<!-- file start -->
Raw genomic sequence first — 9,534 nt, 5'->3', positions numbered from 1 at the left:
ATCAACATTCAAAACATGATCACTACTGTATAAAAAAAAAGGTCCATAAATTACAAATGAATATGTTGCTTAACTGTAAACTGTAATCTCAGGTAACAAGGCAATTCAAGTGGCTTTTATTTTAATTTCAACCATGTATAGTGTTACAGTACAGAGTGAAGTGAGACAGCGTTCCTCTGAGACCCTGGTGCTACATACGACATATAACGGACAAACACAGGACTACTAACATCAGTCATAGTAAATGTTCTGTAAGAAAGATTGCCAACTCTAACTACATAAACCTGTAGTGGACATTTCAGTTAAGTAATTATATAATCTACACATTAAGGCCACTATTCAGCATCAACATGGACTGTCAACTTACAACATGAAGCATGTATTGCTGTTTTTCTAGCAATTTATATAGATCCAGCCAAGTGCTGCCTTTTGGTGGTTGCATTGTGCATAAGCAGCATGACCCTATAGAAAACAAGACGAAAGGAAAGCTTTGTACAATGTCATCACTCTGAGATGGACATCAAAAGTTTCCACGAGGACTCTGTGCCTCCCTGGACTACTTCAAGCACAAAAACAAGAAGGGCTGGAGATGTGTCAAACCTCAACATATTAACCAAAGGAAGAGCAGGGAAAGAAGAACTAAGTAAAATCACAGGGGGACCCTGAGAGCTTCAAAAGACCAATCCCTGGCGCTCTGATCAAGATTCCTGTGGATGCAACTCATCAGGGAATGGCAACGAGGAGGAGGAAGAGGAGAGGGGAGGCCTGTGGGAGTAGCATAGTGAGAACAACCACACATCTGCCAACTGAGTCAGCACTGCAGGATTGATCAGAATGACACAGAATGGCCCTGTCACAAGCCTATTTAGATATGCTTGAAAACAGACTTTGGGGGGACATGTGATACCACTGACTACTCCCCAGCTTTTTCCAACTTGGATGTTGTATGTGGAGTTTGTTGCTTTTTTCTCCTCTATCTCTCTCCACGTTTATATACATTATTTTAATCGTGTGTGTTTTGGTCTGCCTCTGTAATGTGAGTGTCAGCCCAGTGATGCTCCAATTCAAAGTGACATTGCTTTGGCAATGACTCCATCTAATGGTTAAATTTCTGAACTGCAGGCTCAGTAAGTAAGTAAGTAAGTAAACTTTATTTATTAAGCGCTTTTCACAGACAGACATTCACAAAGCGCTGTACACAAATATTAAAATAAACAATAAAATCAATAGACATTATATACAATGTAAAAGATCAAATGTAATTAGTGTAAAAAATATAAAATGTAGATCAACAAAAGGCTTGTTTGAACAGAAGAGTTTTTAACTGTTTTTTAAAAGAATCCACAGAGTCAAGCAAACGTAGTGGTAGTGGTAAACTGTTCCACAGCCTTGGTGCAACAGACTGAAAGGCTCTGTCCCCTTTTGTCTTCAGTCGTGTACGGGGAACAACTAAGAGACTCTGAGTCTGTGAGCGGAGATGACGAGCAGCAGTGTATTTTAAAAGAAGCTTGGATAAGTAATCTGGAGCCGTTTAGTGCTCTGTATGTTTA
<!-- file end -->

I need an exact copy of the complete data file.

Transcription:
Raw genomic sequence first — 9,534 nt, 5'->3', positions numbered from 1 at the left:
ATCAACATTCAAAACATGATCACTACTGTATAAAAAAAAAGGTCCATAAATTACAAATGAATATGTTGCTTAACTGTAAACTGTAATCTCAGGTAACAAGGCAATTCAAGTGGCTTTTATTTTAATTTCAACCATGTATAGTGTTACAGTACAGAGTGAAGTGAGACAGCGTTCCTCTGAGACCCTGGTGCTACATACGACATATAACGGACAAACACAGGACTACTAACATCAGTCATAGTAAATGTTCTGTAAGAAAGATTGCCAACTCTAACTACATAAACCTGTAGTGGACATTTCAGTTAAGTAATTATATAATCTACACATTAAGGCCACTATTCAGCATCAACATGGACTGTCAACTTACAACATGAAGCATGTATTGCTGTTTTTCTAGCAATTTATATAGATCCAGCCAAGTGCTGCCTTTTGGTGGTTGCATTGTGCATAAGCAGCATGACCCTATAGAAAACAAGACGAAAGGAAAGCTTTGTACAATGTCATCACTCTGAGATGGACATCAAAAGTTTCCACGAGGACTCTGTGCCTCCCTGGACTACTTCAAGCACAAAAACAAGAAGGGCTGGAGATGTGTCAAACCTCAACATATTAACCAAAGGAAGAGCAGGGAAAGAAGAACTAAGTAAAATCACAGGGGGACCCTGAGAGCTTCAAAAGACCAATCCCTGGCGCTCTGATCAAGATTCCTGTGGATGCAACTCATCAGGGAATGGCAACGAGGAGGAGGAAGAGGAGAGGGGAGGCCTGTGGGAGTAGCATAGTGAGAACAACCACACATCTGCCAACTGAGTCAGCACTGCAGGATTGATCAGAATGACACAGAATGGCCCTGTCACAAGCCTATTTAGATATGCTTGAAAACAGACTTTGGGGGGACATGTGATACCACTGACTACTCCCCAGCTTTTTCCAACTTGGATGTTGTATGTGGAGTTTGTTGCTTTTTTCTCCTCTATCTCTCTCCACGTTTATATACATTATTTTAATCGTGTGTGTTTTGGTCTGCCTCTGTAATGTGAGTGTCAGCCCAGTGATGCTCCAATTCAAAGTGACATTGCTTTGGCAATGACTCCATCTAATGGTTAAATTTCTGAACTGCAGGCTCAGTAAGTAAGTAAGTAAGTAAACTTTATTTATTAAGCGCTTTTCACAGACAGACATTCACAAAGCGCTGTACACAAATATTAAAATAAACAATAAAATCAATAGACATTATATACAATGTAAAAGATCAAATGTAATTAGTGTAAAAAATATAAAATGTAGATCAACAAAAGGCTTGTTTGAACAGAAGAGTTTTTAACTGTTTTTTAAAAGAATCCACAGAGTCAAGCAAACGTAGTGGTAGTGGTAAACTGTTCCACAGCCTTGGTGCAACAGACTGAAAGGCTCTGTCCCCTTTTGTCTTCAGTCGTGTACGGGGAACAACTAAGAGACTCTGAGTCTGTGAGCGGAGATGACGAGCAGCAGTGTATTTTAAAAGAAGCTTGGATAAGTAATCTGGAGCCGTTTAGTGCTCTGTATGTTTA